Photos by Jim Peppler
In the 1960s, during a period marked by the plight for civil rights, there existed a venue that became a sanctuary of solace and expression for the African American community. It symbolized not just a venue for artistic expression but a haven for families and the wider community amidst the social upheavals of the era.
The essence of this significance is immortalized in photographs capturing hundreds of people dancing and celebrating life during one of America’s most challenging times. Legendary musicians like B.B. King and Bobby Moore & The Rhythm Aces brought warmth to the nights at Montgomery’s Laicos Club, a name cleverly derived from spelling “social” backwards. This club was a beacon for Blacks who, by day, faced the harsh realities of Jim Crow laws. For the artists, it represented a pinnacle of achievement within the music scene.
During these times, the Southern Courier, a rare white media outlet that sought to bridge the gap in coverage of African American issues, played a pivotal role. Its reporting spanned from tragic incidents of racial violence to stories of desegregation and the fight against systemic injustice. Photographer Jim Peppler, associated with the Courier, found himself drawn to Laicos, capturing moments of joy and cultural vibrancy that other media outlets overlooked. Despite being advised to exercise caution in his photography, especially around certain patrons, Peppler’s lens captured the essence of Laicos and its patrons, offering a window into a world where music and community provided a temporary respite from the struggles outside.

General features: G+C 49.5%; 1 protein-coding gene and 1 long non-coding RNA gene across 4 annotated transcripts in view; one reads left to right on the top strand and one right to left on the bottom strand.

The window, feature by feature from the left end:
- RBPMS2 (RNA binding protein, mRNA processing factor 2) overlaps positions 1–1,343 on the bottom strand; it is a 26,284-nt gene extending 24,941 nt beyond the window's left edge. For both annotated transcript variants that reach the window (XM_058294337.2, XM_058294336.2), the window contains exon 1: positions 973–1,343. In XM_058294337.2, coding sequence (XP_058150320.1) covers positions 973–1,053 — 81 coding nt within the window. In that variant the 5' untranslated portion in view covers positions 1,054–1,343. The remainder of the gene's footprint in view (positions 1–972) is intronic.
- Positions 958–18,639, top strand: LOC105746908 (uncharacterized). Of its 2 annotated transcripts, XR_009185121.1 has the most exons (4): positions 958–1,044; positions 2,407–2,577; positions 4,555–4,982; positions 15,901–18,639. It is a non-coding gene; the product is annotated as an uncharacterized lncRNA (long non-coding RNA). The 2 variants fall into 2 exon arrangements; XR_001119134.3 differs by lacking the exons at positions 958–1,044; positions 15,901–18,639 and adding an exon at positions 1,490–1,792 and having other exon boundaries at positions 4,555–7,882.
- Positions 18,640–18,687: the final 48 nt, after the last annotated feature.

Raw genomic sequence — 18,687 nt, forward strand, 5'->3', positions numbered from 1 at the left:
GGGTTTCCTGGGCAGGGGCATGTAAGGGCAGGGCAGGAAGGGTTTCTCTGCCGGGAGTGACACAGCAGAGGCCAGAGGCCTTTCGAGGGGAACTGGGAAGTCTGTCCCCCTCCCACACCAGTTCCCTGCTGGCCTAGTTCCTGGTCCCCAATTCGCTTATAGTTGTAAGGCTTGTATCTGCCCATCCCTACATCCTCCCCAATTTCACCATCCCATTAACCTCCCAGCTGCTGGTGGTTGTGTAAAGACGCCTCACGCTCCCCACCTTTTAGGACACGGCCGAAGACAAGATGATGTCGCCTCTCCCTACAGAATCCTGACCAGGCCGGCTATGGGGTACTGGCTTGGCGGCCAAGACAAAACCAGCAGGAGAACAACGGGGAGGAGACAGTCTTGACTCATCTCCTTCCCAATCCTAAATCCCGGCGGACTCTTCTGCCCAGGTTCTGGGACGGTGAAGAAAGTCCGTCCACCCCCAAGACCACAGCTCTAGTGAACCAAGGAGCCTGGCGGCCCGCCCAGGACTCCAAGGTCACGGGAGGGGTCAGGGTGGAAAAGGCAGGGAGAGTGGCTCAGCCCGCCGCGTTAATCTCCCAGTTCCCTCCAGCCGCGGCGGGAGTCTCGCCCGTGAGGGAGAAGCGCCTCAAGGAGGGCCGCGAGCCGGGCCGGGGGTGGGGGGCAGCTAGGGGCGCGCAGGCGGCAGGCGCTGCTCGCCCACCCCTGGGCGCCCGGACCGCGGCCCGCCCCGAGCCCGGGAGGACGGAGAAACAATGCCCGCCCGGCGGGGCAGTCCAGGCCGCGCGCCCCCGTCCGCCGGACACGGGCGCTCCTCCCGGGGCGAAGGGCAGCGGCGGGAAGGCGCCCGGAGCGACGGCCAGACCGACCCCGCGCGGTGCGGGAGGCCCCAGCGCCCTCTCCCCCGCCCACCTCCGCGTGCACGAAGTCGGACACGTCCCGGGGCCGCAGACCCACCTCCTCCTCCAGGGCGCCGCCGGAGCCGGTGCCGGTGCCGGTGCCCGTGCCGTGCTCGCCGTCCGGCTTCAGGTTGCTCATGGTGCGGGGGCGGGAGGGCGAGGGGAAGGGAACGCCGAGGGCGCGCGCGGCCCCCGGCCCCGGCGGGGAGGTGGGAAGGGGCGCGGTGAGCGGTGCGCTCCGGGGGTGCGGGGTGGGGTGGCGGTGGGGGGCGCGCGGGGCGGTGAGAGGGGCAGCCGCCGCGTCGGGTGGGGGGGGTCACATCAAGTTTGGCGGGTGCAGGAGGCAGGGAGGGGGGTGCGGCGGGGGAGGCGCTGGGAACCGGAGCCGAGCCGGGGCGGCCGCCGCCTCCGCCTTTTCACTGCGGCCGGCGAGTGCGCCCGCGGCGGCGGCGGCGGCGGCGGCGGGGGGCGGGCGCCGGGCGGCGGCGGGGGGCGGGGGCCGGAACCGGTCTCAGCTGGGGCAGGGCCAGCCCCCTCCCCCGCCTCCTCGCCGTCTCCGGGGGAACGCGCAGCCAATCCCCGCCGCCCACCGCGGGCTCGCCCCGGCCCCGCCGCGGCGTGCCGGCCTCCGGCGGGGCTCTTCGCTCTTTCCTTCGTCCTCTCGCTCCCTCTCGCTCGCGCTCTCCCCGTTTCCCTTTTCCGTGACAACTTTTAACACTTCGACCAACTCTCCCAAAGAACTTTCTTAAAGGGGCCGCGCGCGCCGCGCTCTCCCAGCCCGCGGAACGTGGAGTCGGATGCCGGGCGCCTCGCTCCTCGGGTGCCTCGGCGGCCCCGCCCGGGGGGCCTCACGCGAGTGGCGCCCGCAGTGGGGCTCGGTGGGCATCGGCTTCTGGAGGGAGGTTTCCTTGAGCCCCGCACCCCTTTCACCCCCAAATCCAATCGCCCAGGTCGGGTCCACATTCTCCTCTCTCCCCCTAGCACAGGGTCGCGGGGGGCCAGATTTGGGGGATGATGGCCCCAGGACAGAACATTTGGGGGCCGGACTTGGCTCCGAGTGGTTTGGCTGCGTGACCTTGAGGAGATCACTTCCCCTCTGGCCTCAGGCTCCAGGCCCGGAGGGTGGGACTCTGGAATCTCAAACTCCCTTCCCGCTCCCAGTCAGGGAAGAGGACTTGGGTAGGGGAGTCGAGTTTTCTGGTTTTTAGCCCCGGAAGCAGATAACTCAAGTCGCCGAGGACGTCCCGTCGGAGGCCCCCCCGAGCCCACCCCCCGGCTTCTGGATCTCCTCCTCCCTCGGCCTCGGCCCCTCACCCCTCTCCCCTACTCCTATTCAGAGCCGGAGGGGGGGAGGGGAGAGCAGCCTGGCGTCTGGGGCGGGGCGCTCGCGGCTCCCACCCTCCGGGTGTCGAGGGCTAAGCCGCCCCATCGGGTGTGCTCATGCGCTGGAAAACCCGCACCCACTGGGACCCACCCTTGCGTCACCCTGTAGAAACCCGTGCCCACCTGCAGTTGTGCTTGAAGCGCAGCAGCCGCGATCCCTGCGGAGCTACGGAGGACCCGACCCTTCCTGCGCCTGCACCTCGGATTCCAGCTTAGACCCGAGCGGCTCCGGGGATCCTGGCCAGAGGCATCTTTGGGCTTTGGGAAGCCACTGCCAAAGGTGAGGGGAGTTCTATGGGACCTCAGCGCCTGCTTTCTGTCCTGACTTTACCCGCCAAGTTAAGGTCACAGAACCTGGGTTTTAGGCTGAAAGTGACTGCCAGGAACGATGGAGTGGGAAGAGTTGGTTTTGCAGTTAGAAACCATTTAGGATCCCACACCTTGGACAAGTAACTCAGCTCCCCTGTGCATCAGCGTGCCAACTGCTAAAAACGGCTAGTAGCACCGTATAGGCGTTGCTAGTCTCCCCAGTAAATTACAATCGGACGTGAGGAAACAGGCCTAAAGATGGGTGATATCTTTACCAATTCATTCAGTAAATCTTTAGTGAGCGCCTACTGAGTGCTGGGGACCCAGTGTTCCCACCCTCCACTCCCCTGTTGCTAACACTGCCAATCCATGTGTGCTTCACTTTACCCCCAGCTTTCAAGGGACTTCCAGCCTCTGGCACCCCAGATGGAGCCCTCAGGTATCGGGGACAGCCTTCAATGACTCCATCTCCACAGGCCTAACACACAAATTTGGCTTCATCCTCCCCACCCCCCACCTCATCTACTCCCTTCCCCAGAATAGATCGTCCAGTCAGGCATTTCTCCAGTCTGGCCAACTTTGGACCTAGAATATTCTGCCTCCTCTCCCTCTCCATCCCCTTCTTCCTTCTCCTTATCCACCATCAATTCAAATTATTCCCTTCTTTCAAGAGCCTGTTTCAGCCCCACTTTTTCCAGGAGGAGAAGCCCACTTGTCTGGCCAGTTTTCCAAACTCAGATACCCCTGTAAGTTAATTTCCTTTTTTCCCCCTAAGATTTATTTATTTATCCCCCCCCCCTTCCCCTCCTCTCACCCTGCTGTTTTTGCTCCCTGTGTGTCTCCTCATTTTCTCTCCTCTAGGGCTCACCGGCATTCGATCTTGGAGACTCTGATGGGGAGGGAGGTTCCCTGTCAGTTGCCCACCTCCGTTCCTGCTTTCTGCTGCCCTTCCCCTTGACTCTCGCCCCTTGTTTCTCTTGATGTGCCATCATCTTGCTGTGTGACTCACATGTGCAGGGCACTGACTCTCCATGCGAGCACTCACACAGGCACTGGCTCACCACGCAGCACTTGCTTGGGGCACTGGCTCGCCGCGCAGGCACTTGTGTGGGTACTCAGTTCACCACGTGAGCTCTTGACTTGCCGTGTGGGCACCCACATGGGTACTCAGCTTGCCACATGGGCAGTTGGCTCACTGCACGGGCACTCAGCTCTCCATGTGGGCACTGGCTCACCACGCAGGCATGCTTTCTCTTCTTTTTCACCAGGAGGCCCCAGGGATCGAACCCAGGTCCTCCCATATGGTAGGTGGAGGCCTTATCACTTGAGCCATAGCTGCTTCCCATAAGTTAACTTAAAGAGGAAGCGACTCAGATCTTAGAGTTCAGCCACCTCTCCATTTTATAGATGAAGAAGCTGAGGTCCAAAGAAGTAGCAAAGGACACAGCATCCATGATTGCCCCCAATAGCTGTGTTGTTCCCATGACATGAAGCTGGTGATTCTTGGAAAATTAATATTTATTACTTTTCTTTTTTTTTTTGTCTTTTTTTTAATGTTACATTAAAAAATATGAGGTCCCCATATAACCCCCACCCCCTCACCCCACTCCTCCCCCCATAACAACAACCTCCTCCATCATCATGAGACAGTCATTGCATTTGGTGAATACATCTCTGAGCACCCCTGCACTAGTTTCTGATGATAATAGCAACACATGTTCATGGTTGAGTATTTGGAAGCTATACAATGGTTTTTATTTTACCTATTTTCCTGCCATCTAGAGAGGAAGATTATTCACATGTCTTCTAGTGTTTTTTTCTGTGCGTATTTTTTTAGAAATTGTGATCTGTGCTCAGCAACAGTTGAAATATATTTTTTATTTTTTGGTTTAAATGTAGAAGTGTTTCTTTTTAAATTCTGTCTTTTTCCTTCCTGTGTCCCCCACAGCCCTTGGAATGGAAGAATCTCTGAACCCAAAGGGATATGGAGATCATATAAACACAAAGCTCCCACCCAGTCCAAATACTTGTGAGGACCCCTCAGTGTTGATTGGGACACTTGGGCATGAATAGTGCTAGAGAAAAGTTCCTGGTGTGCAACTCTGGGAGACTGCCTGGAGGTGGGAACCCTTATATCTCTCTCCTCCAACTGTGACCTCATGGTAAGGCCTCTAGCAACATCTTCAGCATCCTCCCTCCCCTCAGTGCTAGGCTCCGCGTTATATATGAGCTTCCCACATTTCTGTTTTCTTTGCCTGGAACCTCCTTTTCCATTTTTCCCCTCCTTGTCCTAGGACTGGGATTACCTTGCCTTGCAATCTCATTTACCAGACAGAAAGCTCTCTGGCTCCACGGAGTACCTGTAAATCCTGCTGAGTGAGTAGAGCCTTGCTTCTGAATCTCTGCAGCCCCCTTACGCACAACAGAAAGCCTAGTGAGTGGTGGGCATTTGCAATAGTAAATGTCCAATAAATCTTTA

Laicos Club was part of a broader network of Black clubs in the South that not only launched music legends but also offered a sense of freedom and relief to the African American community. These clubs, each with their unique ambiance, ranged from the elite Citizens Club to the Club Delisa, known for its revolving dance floor. However, as time passed, many of these establishments, including Laicos, closed their doors, leaving behind memories and stories captured in Peppler’s photographs.
These images, now preserved by the Alabama Department of Archives and History, serve as a visual narrative of a community’s resilience and quest for joy amidst the turbulence of segregation and civil rights struggles. They highlight not only the musical icons who performed there but also the everyday people who sought a moment of escape within their walls. Through these photographs, the legacy of Laicos and similar venues lives on, reminding us of the power of community and music in facing societal challenges.
Photos by Jim Peppler